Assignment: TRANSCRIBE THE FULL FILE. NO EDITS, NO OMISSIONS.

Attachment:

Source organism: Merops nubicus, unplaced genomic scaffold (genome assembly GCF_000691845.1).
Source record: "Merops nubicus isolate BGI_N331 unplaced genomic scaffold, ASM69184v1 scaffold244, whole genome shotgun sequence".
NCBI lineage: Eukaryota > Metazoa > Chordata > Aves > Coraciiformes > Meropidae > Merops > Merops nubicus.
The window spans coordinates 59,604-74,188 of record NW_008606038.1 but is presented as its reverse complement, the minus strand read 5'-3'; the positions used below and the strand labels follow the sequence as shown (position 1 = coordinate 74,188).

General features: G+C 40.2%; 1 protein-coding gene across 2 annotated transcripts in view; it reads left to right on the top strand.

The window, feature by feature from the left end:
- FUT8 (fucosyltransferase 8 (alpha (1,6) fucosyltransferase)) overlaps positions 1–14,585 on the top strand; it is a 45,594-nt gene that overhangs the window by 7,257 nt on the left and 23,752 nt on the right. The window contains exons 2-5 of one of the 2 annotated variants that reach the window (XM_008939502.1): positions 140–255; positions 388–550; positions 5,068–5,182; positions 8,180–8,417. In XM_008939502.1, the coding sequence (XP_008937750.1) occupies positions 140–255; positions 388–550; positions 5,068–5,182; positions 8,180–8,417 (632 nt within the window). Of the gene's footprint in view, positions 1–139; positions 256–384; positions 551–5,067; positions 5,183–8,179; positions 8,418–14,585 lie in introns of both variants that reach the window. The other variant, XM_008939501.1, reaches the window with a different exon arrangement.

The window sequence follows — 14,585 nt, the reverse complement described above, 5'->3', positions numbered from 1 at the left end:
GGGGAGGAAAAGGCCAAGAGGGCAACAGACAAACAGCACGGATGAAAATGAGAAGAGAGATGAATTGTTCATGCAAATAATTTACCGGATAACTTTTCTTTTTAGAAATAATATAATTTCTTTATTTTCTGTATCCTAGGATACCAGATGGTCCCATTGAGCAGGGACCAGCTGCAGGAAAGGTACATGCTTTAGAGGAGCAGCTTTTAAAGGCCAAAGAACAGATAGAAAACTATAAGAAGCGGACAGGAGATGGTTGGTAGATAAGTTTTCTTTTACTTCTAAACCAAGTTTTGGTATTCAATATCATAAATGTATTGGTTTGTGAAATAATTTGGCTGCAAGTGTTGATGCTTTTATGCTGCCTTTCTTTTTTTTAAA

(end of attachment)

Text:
Source organism: Merops nubicus, unplaced genomic scaffold (genome assembly GCF_000691845.1).
Source record: "Merops nubicus isolate BGI_N331 unplaced genomic scaffold, ASM69184v1 scaffold244, whole genome shotgun sequence".
NCBI lineage: Eukaryota > Metazoa > Chordata > Aves > Coraciiformes > Meropidae > Merops > Merops nubicus.
The window spans coordinates 59,604-74,188 of record NW_008606038.1 but is presented as its reverse complement, the minus strand read 5'-3'; the positions used below and the strand labels follow the sequence as shown (position 1 = coordinate 74,188).

General features: G+C 40.2%; 1 protein-coding gene across 2 annotated transcripts in view; it reads left to right on the top strand.

The window, feature by feature from the left end:
- FUT8 (fucosyltransferase 8 (alpha (1,6) fucosyltransferase)) overlaps positions 1–14,585 on the top strand; it is a 45,594-nt gene that overhangs the window by 7,257 nt on the left and 23,752 nt on the right. The window contains exons 2-5 of one of the 2 annotated variants that reach the window (XM_008939502.1): positions 140–255; positions 388–550; positions 5,068–5,182; positions 8,180–8,417. In XM_008939502.1, the coding sequence (XP_008937750.1) occupies positions 140–255; positions 388–550; positions 5,068–5,182; positions 8,180–8,417 (632 nt within the window). Of the gene's footprint in view, positions 1–139; positions 256–384; positions 551–5,067; positions 5,183–8,179; positions 8,418–14,585 lie in introns of both variants that reach the window. The other variant, XM_008939501.1, reaches the window with a different exon arrangement.

The window sequence follows — 14,585 nt, the reverse complement described above, 5'->3', positions numbered from 1 at the left end:
GGGGAGGAAAAGGCCAAGAGGGCAACAGACAAACAGCACGGATGAAAATGAGAAGAGAGATGAATTGTTCATGCAAATAATTTACCGGATAACTTTTCTTTTTAGAAATAATATAATTTCTTTATTTTCTGTATCCTAGGATACCAGATGGTCCCATTGAGCAGGGACCAGCTGCAGGAAAGGTACATGCTTTAGAGGAGCAGCTTTTAAAGGCCAAAGAACAGATAGAAAACTATAAGAAGCGGACAGGAGATGGTTGGTAGATAAGTTTTCTTTTACTTCTAAACCAAGTTTTGGTATTCAATATCATAAATGTATTGGTTTGTGAAATAATTTGGCTGCAAGTGTTGATGCTTTTATGCTGCCTTTCTTTTTTTTAAA